Do we need more antitrust?
Do we need more antitrust enforcement? The Economist presents a number of interesting research papers. Among the most striking insights, the authors find that income inequality is “explained by a growing dispersion in average wages paid by firms,” as opposed to increasing inequality within businesses (“where managers are well paid, so are janitors”). This, it would appear, is mainly due to the lack of competition among corporations, which would necessitate an aggressive bout of trust-busting.
For The Economist, this divergence between private business profits could be explained by some companies acquiring more “market power” than others. Other explanations (including growth of red tape negatively affecting a big chunk of the private sector and creating innumerable opportunities for rent-seeking and gaming the system) are airily dismissed.
The British newspaper presents an elegant story, which is by and large shared by self-anointed “elites” all over the world. Yes, “the dismantling of barriers to the free flow of commerce, such as state monopolies, trade unions and restrictive practices” have “produced some clear successes”. But now deregulation is under political attack and thus action is needed to secure support for “liberal” policies. Here antitrust comes in handy.
Market power is supposed to be policed by competition agencies, but they have lost some of their vim, particularly in America, where competition cases are fought out in the courts. A landmark Supreme Court judgment in 2004 said monopoly profits were the just reward for innovation. That has made it harder for trustbusters to root out rent-seeking or block mergers. Most big firms got where they are by being good at what they do, not because of coddling by regulators. But if firms can hold onto their market share for years, they create distortions in the rest of the economy. Incumbent firms are powerful lobbyists.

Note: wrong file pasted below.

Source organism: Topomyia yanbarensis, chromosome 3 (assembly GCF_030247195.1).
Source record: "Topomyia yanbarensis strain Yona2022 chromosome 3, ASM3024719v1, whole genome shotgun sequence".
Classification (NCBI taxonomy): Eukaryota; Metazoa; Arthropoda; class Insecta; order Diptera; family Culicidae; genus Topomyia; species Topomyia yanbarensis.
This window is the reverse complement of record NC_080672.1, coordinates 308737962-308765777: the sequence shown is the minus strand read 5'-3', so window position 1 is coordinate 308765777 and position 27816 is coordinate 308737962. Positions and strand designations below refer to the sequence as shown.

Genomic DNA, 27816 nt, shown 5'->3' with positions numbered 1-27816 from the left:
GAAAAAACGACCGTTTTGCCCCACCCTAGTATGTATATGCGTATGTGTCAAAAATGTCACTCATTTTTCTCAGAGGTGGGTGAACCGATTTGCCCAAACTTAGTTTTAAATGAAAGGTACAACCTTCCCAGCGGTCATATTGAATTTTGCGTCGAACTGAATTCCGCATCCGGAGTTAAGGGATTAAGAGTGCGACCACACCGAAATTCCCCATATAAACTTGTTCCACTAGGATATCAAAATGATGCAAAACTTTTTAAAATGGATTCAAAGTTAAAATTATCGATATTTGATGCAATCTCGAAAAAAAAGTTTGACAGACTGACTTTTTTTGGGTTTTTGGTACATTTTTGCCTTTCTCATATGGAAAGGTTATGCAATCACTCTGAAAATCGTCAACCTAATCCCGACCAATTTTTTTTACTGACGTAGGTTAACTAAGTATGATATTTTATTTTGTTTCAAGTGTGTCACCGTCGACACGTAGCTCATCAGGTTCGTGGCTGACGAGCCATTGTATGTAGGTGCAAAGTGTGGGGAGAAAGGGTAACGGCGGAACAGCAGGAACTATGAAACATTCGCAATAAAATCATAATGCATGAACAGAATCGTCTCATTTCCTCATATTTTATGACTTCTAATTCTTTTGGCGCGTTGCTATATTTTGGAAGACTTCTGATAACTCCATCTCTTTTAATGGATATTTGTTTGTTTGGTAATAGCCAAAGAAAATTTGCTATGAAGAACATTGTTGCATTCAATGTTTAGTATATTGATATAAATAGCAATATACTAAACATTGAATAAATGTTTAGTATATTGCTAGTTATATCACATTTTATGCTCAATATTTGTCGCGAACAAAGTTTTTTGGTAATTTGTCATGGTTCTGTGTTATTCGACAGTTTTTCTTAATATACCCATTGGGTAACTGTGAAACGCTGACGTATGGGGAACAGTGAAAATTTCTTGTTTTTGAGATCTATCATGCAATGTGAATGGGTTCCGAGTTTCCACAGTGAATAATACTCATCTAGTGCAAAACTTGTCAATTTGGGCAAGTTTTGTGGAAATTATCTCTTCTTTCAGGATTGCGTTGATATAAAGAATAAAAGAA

These are very different arguments. On the one hand, The Economist insinuates that competition agencies are less willing to challenge big firms – particularly in high tech sector. On the other hand, The Economist points out that incumbent firms tend to be better lobbyists.
There are plenty of reasons to believe the second argument is closer to the truth. First of all, for newcomers to argue their case as lobbyist is naturally more difficult: they are “new”, they can’t claim in the face of legislators they need to protect “jobs”, or shareholders. At most, they can claim protection for their right to innovate, which typically comes with no constituency attached. Second, older companies tend to become entrenched in the system – when the system allows this to happen. Companies engage in lobbying vis-à-vis other activities either because they sense government action can be threatening for them, or because they sense government action can give them special privileges. We are back to the original argument: “liberalising” policies, that go in the direction of decreasing government powers, are in a sense the best competition policy. The less the government can give away, the least a private business could ask from it.
But when it comes to the first argument, we may have some doubt. Antitrust has traditionally been very eager to tinker with high tech sectors: think of Microsoft’s browser wars. These interventions haven’t been particularly successful, not least because these are “new” business sectors, in which entrepreneurial creativity is working at full speed and forecasting future market scenarios is very difficult indeed. Antitrust should care about “consumer welfare”, and it would be difficult to argue that the rise of Internet giants such as Google or Amazon has gone against consumer welfare so far: and The Economist doesn’t either.
My impression is that The Economist is using an old argument in favour of stronger antitrust. We need stronger antitrust to spread the idea that we care about the market economy being “fair”, and bigness just doesn’t look very “fair” at all. But do regulators, or The Economist for that matter, have a right to impose their vision of “fairness” on market participants?